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Canada

Canada

Local participation and open access

Local Quebec industry will benefit the most from "conservative" wind energy projects, including those fostered by Hydro Quebec's new ten year programme (see main story). So argued Jean-Louis Chaumel of the Rimouski Chamber of Commerce at a wind conference in Rimouski in late October. The advantage of such projects is that they are phased in gradually, allowing more participation from small and medium manufacturers, said Chaumel at Les Eoliennes Colloque et Exposition, co-sponsored by the Canadian Wind Energy Association.

The conference was well attended with 225 participants and featured the inauguration of a 10 kW Bergey demonstration wind turbine nearby. The event emphasised small and medium cold weather modified turbines, wind turbine technology transfer for local economic development, and provided information on European and French wind power programs.

Chaumel, active in the Energy Forum Lower St Lawrence and Gaspe Peninsula, was the conference co-ordinator and an articulate advocate of a strategy for regional and local job creation and economic growth in eastern Quebec. He referred to wind company Atlantic Orient Canada, a conference participant, which he said is aggressively promoting its wind turbines in Quebec and negotiating participation with local manufacturers. Moreover, there is a distinct possibility of France-Quebec collaboration on wind technology, due to their common Francophone culture, and a shared problem of electricity over-capacity, according to Chaumel.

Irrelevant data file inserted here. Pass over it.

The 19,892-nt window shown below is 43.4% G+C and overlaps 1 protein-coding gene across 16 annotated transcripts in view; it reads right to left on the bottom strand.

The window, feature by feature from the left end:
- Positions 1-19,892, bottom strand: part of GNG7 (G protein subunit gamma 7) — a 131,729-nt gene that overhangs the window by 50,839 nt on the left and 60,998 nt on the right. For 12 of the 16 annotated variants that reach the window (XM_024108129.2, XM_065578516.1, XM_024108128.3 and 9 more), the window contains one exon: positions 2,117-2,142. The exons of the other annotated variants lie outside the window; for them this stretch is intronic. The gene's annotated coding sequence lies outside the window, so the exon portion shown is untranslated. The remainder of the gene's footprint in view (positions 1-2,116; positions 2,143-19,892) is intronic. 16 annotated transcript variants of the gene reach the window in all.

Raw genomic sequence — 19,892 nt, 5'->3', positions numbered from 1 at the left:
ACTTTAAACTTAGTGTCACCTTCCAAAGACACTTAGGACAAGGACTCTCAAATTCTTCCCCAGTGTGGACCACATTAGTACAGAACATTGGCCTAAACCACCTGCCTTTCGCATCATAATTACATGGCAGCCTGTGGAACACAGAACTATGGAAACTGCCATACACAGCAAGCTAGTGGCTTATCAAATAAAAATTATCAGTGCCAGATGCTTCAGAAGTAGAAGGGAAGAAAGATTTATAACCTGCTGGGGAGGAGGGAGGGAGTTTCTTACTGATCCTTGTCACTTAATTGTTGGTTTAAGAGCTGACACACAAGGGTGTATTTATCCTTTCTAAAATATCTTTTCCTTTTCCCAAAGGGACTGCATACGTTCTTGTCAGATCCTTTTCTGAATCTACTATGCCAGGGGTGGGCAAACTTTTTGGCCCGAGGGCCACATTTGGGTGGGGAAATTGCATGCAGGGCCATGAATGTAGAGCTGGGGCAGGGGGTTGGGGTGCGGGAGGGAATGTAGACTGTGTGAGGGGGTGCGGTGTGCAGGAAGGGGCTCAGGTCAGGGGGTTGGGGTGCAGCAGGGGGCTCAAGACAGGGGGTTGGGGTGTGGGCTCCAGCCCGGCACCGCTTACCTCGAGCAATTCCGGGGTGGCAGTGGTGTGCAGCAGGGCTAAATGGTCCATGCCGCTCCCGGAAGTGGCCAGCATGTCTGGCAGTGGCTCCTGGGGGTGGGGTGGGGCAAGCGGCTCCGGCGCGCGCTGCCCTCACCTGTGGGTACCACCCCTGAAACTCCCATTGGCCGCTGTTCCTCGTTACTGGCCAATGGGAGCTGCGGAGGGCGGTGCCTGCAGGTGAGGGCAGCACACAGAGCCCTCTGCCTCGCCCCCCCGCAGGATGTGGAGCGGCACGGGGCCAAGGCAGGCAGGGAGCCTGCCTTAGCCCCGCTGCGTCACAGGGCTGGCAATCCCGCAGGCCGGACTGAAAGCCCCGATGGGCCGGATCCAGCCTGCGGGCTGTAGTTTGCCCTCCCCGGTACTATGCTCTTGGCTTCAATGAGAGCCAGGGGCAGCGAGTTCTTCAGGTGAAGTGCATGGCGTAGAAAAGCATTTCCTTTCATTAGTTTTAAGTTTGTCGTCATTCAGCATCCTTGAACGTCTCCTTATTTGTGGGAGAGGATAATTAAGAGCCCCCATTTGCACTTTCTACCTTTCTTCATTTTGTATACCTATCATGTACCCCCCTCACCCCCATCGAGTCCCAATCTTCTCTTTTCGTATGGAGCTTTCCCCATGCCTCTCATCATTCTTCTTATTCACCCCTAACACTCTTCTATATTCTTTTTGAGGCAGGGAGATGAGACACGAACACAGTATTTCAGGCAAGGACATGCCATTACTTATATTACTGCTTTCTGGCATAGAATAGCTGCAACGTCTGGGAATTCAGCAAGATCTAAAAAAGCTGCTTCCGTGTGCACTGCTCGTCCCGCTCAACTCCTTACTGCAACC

A sign of the Quebec market's new lease of life for wind also came to light in legislation tabled by Guy Chevrette, Quebec natural resources minister, for an energy board to regulate Hydro Quebec and allow non-Hydro Quebec electricity exports for the first time. This legislation starts central and eastern Canada on the road towards wholesale transmission access, to catch up with British Columbia and Alberta, which currently lead the country in that direction.

Chevrette's draft Bill 50 will regulate Quebec transmission tariffs and allow private power producers in Canada and non-Quebec Canadian utilities the right to wheel their electricity over the Hydro-Quebec grid to the US and other Canadian provinces.

"On the threshold of massive deregulation of North American electricity markets, we must equip ourselves with the proper tools to meet the competition," said Chevrette's representative Shirley Bishop. Francois Tanguay of Greenpeace Quebec suggests that Bill 50 could facilitate wind electricity exports from the province.

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